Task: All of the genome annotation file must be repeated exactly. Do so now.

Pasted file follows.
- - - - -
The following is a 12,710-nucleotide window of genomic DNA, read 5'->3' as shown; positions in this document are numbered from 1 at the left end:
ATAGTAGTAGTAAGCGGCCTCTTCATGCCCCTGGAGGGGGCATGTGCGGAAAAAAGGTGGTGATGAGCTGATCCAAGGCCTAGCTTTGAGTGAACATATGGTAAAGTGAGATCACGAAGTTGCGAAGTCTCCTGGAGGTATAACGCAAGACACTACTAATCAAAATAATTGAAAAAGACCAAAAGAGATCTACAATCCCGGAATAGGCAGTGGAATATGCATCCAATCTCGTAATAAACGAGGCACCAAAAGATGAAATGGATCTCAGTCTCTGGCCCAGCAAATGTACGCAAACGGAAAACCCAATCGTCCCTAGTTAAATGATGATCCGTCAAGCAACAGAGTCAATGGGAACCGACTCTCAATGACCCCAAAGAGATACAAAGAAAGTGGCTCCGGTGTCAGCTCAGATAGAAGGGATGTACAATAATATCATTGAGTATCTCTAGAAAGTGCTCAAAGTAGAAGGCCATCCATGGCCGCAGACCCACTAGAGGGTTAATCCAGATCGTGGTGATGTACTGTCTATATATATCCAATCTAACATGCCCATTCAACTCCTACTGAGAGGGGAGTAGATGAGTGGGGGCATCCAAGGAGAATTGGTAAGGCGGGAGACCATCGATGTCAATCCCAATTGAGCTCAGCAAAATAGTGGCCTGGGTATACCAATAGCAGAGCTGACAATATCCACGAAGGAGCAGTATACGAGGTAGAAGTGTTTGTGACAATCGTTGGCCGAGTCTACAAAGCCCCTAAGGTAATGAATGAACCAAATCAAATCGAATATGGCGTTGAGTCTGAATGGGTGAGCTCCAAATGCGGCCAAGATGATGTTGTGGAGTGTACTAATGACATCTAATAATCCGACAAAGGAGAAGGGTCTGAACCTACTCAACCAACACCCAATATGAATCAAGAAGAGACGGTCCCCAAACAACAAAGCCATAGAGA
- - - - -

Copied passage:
The following is a 12,710-nucleotide window of genomic DNA, read 5'->3' as shown; positions in this document are numbered from 1 at the left end:
ATAGTAGTAGTAAGCGGCCTCTTCATGCCCCTGGAGGGGGCATGTGCGGAAAAAAGGTGGTGATGAGCTGATCCAAGGCCTAGCTTTGAGTGAACATATGGTAAAGTGAGATCACGAAGTTGCGAAGTCTCCTGGAGGTATAACGCAAGACACTACTAATCAAAATAATTGAAAAAGACCAAAAGAGATCTACAATCCCGGAATAGGCAGTGGAATATGCATCCAATCTCGTAATAAACGAGGCACCAAAAGATGAAATGGATCTCAGTCTCTGGCCCAGCAAATGTACGCAAACGGAAAACCCAATCGTCCCTAGTTAAATGATGATCCGTCAAGCAACAGAGTCAATGGGAACCGACTCTCAATGACCCCAAAGAGATACAAAGAAAGTGGCTCCGGTGTCAGCTCAGATAGAAGGGATGTACAATAATATCATTGAGTATCTCTAGAAAGTGCTCAAAGTAGAAGGCCATCCATGGCCGCAGACCCACTAGAGGGTTAATCCAGATCGTGGTGATGTACTGTCTATATATATCCAATCTAACATGCCCATTCAACTCCTACTGAGAGGGGAGTAGATGAGTGGGGGCATCCAAGGAGAATTGGTAAGGCGGGAGACCATCGATGTCAATCCCAATTGAGCTCAGCAAAATAGTGGCCTGGGTATACCAATAGCAGAGCTGACAATATCCACGAAGGAGCAGTATACGAGGTAGAAGTGTTTGTGACAATCGTTGGCCGAGTCTACAAAGCCCCTAAGGTAATGAATGAACCAAATCAAATCGAATATGGCGTTGAGTCTGAATGGGTGAGCTCCAAATGCGGCCAAGATGATGTTGTGGAGTGTACTAATGACATCTAATAATCCGACAAAGGAGAAGGGTCTGAACCTACTCAACCAACACCCAATATGAATCAAGAAGAGACGGTCCCCAAACAACAAAGCCATAGAGA